Holy watermark, Batman!
I wonder what makes record companies watermark certain advance CDs and not others. Does it make an artist feel second-rate if his CD doesnât have a watermark while his labelmate does.
Nowadays if youâre a music critic itâs not unusual to receive, unsolicited, an advance CD with a watermark that enables the record company to determine the source of any unauthorized MP3s circulating on the internet. Recently this has led to several embarrassing incidents involving the record companies and the music critics they depend on to get the word out about their new releases.
Take, for example, this email which was sent around by Animal Collective's publicist regarding the leak of some songs off its client's upcoming album.
Hello friends -
Sorry to write this one....but.....
Last week three tracks from Animal Collective's new album leaked. Within minutes we were able to track the leak to an writer's CD. That person got in more trouble than you care to hear about and was almost fired. The person was also forced to write an apology letter to an entire staff of people and the head of Domino Records along with other penance.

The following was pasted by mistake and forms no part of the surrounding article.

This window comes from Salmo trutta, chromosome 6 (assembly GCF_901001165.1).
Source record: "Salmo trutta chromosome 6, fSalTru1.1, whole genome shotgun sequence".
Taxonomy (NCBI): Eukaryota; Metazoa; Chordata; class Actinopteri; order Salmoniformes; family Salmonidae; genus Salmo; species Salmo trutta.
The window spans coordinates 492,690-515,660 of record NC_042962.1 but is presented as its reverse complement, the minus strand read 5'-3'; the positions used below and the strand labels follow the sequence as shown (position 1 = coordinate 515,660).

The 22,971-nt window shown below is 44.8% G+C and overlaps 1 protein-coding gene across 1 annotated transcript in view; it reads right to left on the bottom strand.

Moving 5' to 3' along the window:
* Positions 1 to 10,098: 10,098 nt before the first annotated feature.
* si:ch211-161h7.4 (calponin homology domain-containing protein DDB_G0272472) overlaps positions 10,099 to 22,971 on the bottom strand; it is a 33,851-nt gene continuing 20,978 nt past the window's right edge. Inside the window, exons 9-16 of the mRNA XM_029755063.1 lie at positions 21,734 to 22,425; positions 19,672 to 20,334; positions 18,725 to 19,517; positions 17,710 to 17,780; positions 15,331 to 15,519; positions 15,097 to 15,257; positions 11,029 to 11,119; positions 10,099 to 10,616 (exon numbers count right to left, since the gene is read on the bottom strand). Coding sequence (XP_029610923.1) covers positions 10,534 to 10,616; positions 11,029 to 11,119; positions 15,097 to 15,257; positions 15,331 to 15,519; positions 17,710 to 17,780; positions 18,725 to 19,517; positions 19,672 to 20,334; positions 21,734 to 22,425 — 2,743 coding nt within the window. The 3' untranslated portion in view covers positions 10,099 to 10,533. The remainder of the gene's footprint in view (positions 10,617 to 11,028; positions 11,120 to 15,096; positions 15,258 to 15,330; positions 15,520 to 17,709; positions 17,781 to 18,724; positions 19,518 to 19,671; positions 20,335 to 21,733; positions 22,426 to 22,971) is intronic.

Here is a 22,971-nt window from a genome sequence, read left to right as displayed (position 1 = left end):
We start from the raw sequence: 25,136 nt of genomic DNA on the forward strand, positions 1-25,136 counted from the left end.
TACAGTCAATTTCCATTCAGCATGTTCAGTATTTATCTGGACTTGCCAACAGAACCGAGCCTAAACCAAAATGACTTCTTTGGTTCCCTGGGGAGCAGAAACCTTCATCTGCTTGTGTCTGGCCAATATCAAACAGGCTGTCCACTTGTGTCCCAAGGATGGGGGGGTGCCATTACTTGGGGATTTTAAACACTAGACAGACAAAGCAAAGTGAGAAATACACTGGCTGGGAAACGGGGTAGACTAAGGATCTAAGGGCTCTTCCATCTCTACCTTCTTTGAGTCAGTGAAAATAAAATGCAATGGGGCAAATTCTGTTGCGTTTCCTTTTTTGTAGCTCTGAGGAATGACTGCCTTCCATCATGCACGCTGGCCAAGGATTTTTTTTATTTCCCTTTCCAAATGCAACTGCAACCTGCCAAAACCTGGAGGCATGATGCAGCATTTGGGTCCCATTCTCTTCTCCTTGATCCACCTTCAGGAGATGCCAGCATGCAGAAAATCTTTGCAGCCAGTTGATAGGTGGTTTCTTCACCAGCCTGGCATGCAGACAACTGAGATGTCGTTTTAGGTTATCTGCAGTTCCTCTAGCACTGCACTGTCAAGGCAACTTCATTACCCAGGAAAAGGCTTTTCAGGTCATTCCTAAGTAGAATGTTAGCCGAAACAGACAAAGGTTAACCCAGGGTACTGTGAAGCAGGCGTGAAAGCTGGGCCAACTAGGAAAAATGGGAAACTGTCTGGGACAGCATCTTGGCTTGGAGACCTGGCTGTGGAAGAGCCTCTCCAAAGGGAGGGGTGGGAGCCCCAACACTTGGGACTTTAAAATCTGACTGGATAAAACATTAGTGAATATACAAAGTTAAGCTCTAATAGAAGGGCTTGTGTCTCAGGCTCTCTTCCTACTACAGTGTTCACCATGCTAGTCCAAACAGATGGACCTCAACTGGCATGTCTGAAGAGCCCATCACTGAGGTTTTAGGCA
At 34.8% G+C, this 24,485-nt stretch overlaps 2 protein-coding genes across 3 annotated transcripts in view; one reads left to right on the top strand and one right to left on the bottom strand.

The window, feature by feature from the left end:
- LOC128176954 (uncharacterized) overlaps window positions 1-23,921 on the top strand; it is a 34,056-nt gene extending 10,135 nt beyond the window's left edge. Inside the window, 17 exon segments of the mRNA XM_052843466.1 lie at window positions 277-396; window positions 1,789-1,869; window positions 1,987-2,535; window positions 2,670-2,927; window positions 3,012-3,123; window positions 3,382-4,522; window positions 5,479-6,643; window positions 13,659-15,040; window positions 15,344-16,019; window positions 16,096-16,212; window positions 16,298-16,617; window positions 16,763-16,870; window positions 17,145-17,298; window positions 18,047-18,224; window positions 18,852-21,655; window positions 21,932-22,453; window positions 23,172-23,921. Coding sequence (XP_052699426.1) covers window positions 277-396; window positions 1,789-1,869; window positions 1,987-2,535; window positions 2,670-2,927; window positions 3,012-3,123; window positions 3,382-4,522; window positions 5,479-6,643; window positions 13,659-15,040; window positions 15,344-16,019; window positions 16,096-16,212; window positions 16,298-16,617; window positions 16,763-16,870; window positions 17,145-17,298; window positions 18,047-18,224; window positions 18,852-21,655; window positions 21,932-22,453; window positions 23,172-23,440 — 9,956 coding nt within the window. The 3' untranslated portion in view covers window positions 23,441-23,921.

The watermarking of these CDs should be noted as anyone you loan it too or any MP3's you make will have YOUR NAME embedded in it. I would think twice before doing anything with this CD. Also I betcha didn't know each CD costs 4.00 to watermark and is done for a reason. Please let us keep trusting you.
I love the part of writing an apology letter. Reminds me of the forced confessions in China. The fact that record companies now have legal departments going around threatening writers on a presumption of guilt is quite galling. If youâve ever been on the wrong end of a conversation with one of these bully lawyers you know what I mean. The writers are the bands and the record companiesâ best friends. If the labels donât know who their entrusting these sacred discs to, then they shouldnât send it to them. Demanding that critics not share their music with other writers and editors goes against the grain of what critics do. Should a band emerge from the daunting stack of CDs that awaits perusing each day, you would think the labels would want us to tell the world. In fact, they support a small army whose job is to to just that.
Thankfully, the smarter artists are aware of this. Hereâs the response of Animal Collective drummer Panda Bear:
The only thing we're really upset about with the leak is that it's only parts of it. I think there are six songs out there now. People aren't even able to get the full experience of the album, which bums us all out quite a bit. So if you're listening leakers [speaking directly into the tape recorder], put up those other three songs, man, pronto.